MANILA— RT-PCR test kits acquired by the Department of Health (DOH) through the budget agency's procurement service (PS-DBM) were not nearly expired and also had a standard shelf life of 6 months, the agency said on Saturday.
During the Senate Blue Ribbon Committee hearing on Friday, Health Secretary Francisco Duque III confirmed they bought P600 million worth of RT-PCR test kits that were about to expire in 6 months.
This, even if the DOH specified that test kits should have a 12 to 24-month shelf life upon procurement.
But the agency said the standard shelf life of the said kits by then was around 6 months, with an official also clarifying that it is "not near expiry."
"The test kits used to detect the virus were only developed in the early months of 2020. Back then, real-time RT-PCR test kits that were available in the market had a shelf life of only 6 months," the statement read.
The RT-PCR test kits that PS-DBM got from embattled Pharmally Pharmaceutical Corp. were delivered "on a staggered basis" and also depended on the country's demand, the DOH said.
Health Assistant Secretary Charade Mercado-Grande, meanwhile, said the RT-PCR test kits with a 6-month shelf life were "not near expiry."
The agency also "acknowledged" the short shelf-life situation but still "accepted the deliveries with this limitation" as the country responded to the needs of Filipinos at the height of the pandemic last year.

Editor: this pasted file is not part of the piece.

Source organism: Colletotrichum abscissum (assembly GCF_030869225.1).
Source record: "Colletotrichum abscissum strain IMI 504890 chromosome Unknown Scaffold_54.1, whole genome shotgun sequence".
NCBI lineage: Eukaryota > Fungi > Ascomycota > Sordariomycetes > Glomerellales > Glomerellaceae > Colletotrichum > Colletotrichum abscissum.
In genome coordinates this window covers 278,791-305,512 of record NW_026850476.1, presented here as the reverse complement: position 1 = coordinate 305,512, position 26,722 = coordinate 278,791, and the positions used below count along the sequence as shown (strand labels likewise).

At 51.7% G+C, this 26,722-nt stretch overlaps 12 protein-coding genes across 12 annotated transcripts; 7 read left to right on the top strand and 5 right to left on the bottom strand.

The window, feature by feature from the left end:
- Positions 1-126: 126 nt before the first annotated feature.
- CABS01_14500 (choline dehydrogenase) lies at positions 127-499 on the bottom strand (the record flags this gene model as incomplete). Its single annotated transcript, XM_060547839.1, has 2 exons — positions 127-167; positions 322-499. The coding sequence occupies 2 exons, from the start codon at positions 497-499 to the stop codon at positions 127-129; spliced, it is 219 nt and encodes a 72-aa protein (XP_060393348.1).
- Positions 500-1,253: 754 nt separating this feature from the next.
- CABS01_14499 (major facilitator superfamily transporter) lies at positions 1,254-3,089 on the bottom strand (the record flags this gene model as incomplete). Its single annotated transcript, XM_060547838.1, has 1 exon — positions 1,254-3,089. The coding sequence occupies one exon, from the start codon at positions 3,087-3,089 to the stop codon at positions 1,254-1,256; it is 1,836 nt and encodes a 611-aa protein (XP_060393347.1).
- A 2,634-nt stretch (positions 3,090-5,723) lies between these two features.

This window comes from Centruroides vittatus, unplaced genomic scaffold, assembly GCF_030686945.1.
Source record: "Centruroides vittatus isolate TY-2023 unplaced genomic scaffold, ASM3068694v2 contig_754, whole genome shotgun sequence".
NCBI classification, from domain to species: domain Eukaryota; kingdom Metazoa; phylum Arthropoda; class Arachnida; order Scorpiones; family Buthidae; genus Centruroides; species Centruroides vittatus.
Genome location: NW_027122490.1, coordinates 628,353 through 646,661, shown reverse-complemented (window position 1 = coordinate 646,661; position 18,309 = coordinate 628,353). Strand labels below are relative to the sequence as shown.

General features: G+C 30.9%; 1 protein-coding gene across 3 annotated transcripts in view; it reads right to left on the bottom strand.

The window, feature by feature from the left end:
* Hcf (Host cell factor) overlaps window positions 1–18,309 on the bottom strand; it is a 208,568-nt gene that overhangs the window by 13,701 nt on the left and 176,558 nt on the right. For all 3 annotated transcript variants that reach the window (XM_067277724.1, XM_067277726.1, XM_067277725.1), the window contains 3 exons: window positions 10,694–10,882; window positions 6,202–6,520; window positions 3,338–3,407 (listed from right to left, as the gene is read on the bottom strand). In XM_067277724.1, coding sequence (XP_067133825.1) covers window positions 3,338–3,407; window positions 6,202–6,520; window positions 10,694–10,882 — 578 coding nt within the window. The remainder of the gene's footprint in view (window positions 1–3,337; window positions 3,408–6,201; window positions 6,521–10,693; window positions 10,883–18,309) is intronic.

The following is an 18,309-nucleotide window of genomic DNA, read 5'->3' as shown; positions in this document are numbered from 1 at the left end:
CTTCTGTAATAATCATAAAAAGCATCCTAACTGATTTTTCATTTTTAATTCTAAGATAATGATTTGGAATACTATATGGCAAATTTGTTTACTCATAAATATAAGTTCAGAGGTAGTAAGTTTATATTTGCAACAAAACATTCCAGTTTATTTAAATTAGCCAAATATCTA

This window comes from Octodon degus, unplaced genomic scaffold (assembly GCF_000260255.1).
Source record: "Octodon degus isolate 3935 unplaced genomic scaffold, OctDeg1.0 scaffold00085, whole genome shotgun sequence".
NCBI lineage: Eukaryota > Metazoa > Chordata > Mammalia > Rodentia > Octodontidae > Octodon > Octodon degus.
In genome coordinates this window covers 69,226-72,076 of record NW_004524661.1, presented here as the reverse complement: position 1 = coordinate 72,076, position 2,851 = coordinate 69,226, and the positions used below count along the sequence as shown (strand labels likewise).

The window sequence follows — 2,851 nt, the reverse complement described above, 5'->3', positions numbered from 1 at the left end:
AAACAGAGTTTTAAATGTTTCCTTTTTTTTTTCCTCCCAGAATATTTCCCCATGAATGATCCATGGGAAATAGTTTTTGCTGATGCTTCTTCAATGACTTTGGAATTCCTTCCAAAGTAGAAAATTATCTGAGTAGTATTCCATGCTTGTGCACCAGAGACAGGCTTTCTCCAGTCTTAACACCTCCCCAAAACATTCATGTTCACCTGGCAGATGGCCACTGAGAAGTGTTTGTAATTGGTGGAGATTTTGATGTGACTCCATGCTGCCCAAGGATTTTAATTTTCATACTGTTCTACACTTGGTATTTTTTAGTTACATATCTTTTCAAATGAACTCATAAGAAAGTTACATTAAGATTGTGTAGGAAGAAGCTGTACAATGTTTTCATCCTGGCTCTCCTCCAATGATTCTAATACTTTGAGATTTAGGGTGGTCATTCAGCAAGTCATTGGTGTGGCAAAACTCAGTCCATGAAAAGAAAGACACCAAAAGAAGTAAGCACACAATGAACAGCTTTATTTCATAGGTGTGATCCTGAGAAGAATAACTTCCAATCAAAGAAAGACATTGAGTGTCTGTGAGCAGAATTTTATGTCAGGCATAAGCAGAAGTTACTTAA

"That was the standard shelf life of those novel diagnostic test kits at the time. Additionally, test kits are fast-moving stocks that have to be used immediately since we are in a pandemic," Grande explained.
"Our COVID-19 laboratories were able to test our kababayan using these procured test kits," she added.
In late March last year, the Philippine government sought to boost its supply of test kits, masks and protective equipment amid increasing cases of COVID-19, which first emerged in the Chinese city of Wuhan in December 2019.
By April, the Food and Drug Administration approved the test kits developed by the University of the Philippines National Institutes of Health (UP-NIH) and the Philippine Genome Center with the support of the Department of Science and Technology.
Pharmally, a company that supplied face masks, face shields and other medical equipment to the government, is facing allegations that its goods were overpriced.
In a hearing, a Pharmally executive admitted to borrowing money from former presidential adviser Michael Yang to fund initial deliveries.
Senators conducting the probe have also questioned how a company that was less than a year old with a capitalization of P599,000 was able to secure multibillion-peso government contracts.
The Senate probe was launched after the Commission on Audit flagged DOH for "deficiencies" in handling P67 billion in COVID-19 response funds.
— With reports from Katrina Domingo, ABS-CBN News
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